Lining up for university

The OU has introduced a new concept to bridge the gap between school and university

Jean McLeish

The books are impenetrable, the tutors unapproachable. You have mould in your flat, work 20 hours a week in a pub to repay an eye-watering loan and cannot understand the title of your latest essay assignment. On top of that, you're out clubbing till 4am.

Starting college or university can be a stressful experience - the parents are hundreds of miles away and are no help at all with the essay on Balzac. But help is at hand. The Open University has introduced a new concept to bridge the gap between school and university.

Sixth-year pupils all over Scotland are getting an insight into university education long before Freshers' Week. They can take university courses alongside their school work, thanks to the university's Young Applicants in Schools Scheme. YASS was piloted in 10 Highland schools last academic year and is running in 12 local authorities.

YASS offers a wide range of subjects such as geology, astronomy, biochemistry, engineering, law and web design, and pupils work on their own on subjects usually unavailable at school.

Inverness High took part in the pilot and headteacher Ritchie Cunningham is enthusiastic about its merits. Three pupils did it last year and another two are studying OU courses this year. He likes the scheme because it extends the curriculum available to sixth years and helps them work independently. "They can see a bit more of what further and higher education is about. They had to be reasonably well motivated, but they were all in sixth year, so they were interested enough to opt for it. And the materials are very good," he says.

"I liked the idea that it was finished by the end of January as it frees them up for their Highers, but it keeps them busy in the earlier part of the year."

Victoria Howard, 18, took part in the pilot last year and is now studying business management at Inverness College. "It was hard at first to get your head round not having someone there telling you what to do. But it became really easy, once you figured out you had loads of help at hand," she says. "We had an online service with tutors. We used that a lot. Anything you had a problem with, you just emailed them and they were sharp getting back to you."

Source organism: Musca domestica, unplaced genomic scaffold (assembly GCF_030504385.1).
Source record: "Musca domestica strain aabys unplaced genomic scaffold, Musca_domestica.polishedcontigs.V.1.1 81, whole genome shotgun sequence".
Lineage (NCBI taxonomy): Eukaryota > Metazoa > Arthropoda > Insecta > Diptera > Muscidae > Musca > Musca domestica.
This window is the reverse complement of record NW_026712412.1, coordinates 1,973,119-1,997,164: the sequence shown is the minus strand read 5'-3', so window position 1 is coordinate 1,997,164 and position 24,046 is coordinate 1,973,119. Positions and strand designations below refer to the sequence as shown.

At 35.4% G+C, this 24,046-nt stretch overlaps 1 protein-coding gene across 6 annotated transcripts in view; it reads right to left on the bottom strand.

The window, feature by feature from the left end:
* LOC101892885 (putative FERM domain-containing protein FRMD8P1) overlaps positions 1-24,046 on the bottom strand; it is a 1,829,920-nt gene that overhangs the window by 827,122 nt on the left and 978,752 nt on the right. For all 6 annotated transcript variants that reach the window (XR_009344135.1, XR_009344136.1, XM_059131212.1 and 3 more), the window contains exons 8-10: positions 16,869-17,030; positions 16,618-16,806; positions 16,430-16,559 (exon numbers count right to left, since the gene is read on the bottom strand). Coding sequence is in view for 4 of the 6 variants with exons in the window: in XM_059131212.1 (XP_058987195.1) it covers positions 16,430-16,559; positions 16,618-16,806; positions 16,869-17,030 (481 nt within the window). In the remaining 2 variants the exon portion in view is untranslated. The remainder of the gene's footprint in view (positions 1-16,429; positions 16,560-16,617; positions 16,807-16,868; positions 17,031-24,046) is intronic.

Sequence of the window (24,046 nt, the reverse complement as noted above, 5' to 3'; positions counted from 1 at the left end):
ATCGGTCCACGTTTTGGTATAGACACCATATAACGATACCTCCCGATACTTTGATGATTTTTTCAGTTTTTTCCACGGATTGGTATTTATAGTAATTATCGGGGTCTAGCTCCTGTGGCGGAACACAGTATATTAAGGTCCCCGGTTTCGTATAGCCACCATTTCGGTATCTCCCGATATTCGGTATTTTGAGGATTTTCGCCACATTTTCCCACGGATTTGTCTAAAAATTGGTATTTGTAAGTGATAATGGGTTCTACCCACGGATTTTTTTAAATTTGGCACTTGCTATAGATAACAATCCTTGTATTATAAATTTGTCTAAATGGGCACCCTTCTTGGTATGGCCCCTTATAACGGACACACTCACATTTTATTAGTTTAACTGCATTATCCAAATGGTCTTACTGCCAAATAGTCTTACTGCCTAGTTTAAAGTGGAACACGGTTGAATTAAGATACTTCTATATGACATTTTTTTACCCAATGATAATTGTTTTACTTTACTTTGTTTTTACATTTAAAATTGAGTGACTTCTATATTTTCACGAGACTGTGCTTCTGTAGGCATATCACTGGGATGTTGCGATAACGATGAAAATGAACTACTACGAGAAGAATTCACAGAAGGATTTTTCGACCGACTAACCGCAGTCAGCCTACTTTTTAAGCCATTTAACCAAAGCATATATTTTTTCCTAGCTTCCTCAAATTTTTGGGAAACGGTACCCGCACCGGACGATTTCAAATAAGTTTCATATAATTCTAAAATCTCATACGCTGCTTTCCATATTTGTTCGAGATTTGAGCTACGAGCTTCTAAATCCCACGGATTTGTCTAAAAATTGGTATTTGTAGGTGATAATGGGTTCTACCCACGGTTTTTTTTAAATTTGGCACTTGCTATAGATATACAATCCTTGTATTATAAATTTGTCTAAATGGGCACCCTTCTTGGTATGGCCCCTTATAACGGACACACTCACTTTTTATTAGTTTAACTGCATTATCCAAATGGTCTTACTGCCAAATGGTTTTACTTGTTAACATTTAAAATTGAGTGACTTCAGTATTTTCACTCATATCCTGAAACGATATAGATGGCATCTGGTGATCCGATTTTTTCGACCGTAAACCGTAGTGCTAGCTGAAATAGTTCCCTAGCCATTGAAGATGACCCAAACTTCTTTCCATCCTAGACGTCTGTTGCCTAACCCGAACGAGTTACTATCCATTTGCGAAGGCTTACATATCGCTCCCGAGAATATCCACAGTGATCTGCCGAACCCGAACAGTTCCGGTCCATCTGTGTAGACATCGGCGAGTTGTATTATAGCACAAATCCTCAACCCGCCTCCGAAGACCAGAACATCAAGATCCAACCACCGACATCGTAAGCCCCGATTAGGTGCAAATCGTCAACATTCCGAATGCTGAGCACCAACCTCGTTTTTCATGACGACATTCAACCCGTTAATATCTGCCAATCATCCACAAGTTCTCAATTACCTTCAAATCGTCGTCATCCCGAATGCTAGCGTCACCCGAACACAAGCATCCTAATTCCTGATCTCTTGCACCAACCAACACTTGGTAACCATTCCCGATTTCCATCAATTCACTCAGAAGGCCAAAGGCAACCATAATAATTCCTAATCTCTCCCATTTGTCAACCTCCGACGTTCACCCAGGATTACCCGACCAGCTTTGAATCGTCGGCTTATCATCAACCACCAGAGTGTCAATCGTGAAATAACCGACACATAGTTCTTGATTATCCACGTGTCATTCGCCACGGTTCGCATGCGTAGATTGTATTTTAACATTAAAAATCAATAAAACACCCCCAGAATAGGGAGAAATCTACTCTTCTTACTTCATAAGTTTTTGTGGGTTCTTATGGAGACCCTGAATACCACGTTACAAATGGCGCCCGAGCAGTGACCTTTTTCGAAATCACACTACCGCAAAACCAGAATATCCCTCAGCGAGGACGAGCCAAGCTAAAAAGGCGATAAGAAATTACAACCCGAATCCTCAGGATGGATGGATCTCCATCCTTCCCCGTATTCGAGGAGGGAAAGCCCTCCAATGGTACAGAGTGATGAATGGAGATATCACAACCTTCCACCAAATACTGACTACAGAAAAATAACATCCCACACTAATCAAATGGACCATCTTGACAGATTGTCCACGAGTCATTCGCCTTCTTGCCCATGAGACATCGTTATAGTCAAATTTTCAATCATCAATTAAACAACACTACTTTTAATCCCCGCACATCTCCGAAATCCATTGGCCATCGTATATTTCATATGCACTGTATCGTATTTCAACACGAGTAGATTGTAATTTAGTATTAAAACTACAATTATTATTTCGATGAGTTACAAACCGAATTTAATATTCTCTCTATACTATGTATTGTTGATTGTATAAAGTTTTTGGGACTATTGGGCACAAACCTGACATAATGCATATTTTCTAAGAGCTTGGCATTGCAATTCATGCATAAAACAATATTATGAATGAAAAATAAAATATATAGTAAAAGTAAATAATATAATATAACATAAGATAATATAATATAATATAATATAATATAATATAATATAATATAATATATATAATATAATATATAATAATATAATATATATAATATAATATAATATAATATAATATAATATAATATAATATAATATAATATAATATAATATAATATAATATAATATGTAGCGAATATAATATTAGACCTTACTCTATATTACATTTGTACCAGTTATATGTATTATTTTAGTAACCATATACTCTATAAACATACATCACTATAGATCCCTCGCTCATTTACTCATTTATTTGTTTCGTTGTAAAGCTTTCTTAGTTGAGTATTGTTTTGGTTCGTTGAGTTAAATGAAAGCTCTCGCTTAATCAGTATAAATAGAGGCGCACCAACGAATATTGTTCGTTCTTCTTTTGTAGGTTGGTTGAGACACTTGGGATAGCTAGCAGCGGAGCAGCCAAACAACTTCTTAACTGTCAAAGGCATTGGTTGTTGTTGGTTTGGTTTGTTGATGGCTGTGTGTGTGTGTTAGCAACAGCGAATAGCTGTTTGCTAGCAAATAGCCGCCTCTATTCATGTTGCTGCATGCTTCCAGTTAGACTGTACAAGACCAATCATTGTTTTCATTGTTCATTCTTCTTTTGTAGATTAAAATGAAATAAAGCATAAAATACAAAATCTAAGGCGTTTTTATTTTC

Victoria studied Molecules, Medicine and Drugs with another two sixth-year students, Rebecca McGivern and Kerry MacIver. Rebecca took the course because she was interested in nursing and Kerry, like Victoria, had a general interest in the topic. "We all got together and set the same time aside to do it and we had a common room where we were able to study," says Victoria. "I just did it for experience. I had done chemistry before and I wanted to do it again - it was just something for pleasure really."

Another Highland pupil, Stacy Anderson, is studying pharmacy at Strathclyde University after taking the OU option on Molecules, Medicine and Drugs during the pilot year at Dornoch Academy. "Doing the Open Uni course, learning about different drugs, has made me want to go into that area of work. It's definitely been useful, and it was good to get used to working by yourself, because you don't really get any practice at that at school," she says.

Pupils who decide to continue their studies with the Open University can count the module they have passed at school towards their degree. The scheme runs successfully with 400 state and independent schools in England and Wales. Early indications are that students who have taken the OU course are more likely to succeed at university.

Lucy Macleod, depute director at the Open University in Scotland, who developed the Scottish scheme, says feedback from the pilot was very positive. "The ability to use the scheme to extend the range of subjects that schools are able to offer is clearly a real bonus for schools in Scotland's remote and rural communities. However, it is equally beneficial to urban schools," she says.

"YASS provides opportunities for students with particular ambitions or whose gifts and talents lie outside the normal range of the curriculum."

Mr Cunningham has two pupils on the OU scheme this year. Emily Ross, 17, is also studying Molecules, Medicines and Drugs. "I'm hoping to do something with science when I go to university - hopefully forensic science," says Emily, who spends three to four hours a week on the OU course study.

"It teaches you to be self-motivated. You have to push yourself because there's no one to tell you when to have stuff done by. You just do it yourself and it's good for that."

Another sixth-year student, Garry MacKenzie, 17, is studying the OU course on Design and the Web. "The course takes you through the basics and starts to build on the more advanced techniques behind creating websites. I had done some as a hobby, so it was quite easy to get to grips with it to begin with," he says. "But I definitely have started learning new things. I am hoping to get into some field to do with computing, I'm not sure which area. I like fixing computer problems, so the tech support side would be interesting."

He thinks the courses are a really good idea: "It gives people who are making the jump from high school on to university a half-way point to see what it's like and if it's really for them or not."

Schools and authorities interested in finding out more about YASS E:

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Jean McLeish

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